Increased stress can lead to increases in alcohol and substance use. If you or someone you care about is starting to use alcohol or other substances, or is increasing their use during the COVID-19 pandemic, here are a few suggestions that may help:
- Contact your healthcare provider.
- Locate virtual treatment and recovery programs.
- Medication-assisted treatment for alcohol or opioid use disorders may be an option.
- Take medicine as prescribed and continue your therapy, treatment, or support appointments (in person or through telehealth services) when possible.
- Call the National Drug and Alcohol Treatment Referral Routing Service (1-800-662-HELP) to speak with someone about an alcohol or substance use problem.
The coronavirus disease 2019 (COVID-19) pandemic may be stressful for people. Fear and anxiety about a new disease and what could happen can be overwhelming and cause strong emotions in adults and children. Public health actions, such as social distancing, can make people feel isolated and lonely and can increase stress and anxiety. However, these actions are necessary to reduce the spread of COVID-19. Coping with stress in a healthy way will make you, the people you care about, and your community stronger.
- Know what to do if you are sick and are concerned about COVID-19. Contact a health professional before you start any self-treatment for COVID-19.
- Know where and how to get treatment and other support services and resources, including counseling or therapy (in person or through telehealth services).
- Take care of your emotional health. Taking care of your emotional health will help you think clearly and react to the urgent needs to protect yourself and your family.
- Take breaks from watching, reading, or listening to news stories, including those on social media. Hearing about the pandemic repeatedly can be upsetting.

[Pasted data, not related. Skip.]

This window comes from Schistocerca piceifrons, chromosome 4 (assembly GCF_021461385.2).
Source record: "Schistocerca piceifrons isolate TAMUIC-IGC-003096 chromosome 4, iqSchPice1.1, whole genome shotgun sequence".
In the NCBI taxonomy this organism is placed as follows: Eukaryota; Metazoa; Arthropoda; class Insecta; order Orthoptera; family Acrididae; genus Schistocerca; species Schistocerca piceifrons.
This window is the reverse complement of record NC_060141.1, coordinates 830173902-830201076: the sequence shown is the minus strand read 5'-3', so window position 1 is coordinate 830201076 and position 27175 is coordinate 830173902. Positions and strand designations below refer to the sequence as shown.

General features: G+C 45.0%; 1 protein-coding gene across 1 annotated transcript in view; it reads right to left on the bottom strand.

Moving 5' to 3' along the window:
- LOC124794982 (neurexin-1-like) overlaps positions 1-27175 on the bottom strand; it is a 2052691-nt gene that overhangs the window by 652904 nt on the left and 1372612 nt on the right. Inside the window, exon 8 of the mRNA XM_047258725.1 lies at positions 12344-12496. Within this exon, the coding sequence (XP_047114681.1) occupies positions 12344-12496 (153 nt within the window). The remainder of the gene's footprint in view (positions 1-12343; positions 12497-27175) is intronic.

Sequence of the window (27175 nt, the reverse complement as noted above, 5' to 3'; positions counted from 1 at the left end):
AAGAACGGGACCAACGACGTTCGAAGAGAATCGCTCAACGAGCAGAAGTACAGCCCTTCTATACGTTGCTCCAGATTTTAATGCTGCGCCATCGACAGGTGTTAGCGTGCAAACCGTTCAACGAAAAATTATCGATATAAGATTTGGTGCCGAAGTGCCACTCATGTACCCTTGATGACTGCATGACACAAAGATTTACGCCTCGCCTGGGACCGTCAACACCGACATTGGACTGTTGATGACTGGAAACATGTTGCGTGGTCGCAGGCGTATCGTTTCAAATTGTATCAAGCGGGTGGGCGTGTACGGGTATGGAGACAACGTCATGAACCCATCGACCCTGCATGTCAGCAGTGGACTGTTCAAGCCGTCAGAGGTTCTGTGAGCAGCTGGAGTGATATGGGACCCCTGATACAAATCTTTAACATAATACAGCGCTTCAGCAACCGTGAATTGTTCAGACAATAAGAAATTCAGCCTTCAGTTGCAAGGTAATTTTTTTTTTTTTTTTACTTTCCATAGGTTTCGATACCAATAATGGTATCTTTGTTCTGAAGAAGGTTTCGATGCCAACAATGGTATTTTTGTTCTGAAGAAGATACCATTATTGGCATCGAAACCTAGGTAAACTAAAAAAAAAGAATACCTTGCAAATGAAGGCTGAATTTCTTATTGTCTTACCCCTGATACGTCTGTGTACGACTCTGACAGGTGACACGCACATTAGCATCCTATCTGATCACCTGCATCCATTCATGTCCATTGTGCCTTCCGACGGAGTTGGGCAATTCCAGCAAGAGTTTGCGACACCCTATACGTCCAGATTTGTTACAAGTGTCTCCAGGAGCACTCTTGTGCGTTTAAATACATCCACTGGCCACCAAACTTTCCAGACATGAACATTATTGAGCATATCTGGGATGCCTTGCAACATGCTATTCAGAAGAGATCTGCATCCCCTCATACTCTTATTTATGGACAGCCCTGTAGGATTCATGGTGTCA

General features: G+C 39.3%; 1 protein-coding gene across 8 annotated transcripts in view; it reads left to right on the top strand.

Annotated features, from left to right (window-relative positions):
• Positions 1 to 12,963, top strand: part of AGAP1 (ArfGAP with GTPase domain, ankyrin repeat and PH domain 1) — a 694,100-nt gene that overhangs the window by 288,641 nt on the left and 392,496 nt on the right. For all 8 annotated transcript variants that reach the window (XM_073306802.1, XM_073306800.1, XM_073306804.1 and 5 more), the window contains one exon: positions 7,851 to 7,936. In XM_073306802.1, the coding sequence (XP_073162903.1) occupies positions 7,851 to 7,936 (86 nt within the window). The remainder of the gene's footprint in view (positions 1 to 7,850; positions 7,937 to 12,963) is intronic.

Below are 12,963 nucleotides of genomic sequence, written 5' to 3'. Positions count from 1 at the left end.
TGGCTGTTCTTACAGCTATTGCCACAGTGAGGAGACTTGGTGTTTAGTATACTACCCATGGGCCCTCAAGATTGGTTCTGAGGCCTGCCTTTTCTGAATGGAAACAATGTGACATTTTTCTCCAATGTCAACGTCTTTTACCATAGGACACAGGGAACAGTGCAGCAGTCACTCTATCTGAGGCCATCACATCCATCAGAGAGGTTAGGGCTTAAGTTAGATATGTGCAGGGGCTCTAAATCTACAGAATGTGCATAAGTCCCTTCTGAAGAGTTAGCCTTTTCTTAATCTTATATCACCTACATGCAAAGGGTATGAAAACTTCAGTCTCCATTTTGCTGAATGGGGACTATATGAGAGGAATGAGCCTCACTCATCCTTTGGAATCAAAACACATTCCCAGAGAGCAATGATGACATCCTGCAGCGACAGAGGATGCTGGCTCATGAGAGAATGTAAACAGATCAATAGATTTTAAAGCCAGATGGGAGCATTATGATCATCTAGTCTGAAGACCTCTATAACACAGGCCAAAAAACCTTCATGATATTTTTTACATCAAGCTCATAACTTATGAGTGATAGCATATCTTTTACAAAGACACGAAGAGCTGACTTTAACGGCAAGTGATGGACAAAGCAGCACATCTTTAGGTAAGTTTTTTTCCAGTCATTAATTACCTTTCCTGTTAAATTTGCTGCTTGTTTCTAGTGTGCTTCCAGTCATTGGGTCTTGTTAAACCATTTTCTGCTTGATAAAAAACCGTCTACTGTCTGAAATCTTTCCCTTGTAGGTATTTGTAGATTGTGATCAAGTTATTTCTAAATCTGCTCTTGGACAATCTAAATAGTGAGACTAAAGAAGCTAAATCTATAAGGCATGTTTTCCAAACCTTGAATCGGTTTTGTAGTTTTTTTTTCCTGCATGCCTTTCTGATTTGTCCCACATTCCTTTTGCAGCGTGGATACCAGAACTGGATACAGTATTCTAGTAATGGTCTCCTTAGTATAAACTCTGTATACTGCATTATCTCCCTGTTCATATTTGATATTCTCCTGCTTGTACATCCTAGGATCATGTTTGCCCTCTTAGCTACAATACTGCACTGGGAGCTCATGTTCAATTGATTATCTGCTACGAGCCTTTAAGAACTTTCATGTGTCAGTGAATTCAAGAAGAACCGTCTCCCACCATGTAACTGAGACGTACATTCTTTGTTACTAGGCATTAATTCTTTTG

- Take care of your body.
- Take deep breaths, stretch, or meditate
- Try to eat healthy, well-balanced meals
- Exercise regularly
- Get plenty of sleep
- Avoid excessive alcohol and drug use.
- Make time to unwind. Try to do some other activities you enjoy.
- Connect with others. Talk with people you trust about your concerns and how you are feeling.
- Connect with your community- or faith-based organizations. While social distancing measures are in place, consider connecting online, through social media, or by phone or mail.
Contact the National Suicide Prevention Lifeline
- Call 1-800-273-TALK (1-800-273-8255)
- Use the online Lifeline Crisis Chat.
Both are free and confidential. You’ll be connected to a skilled, trained counselor in your area.
For more information, visit the National Suicide Prevention Lifeline.
Suicide is a serious and preventable public health problem that can have lasting harmful effects on individuals, families, and communities. While the causes of suicide vary, suicide prevention strategies share two goals: to reduce factors that increase risk and to increase factors that promote resilience or coping. Prevention requires a comprehensive approach that occurs at all levels of society—from the individual, family, and community levels to the broader social environment. Effective prevention strategies are needed to promote awareness of suicide, while also promoting prevention, resilience, and a commitment to social change.
CDC’s Preventing Suicide: A Technical Package of Policies, Programs, and Practices pdf icon[6 MB, 62 Pages, 508] highlights strategies based on the best available evidence to help states and communities prevent suicide. The strategies and their corresponding approaches are listed in the table below.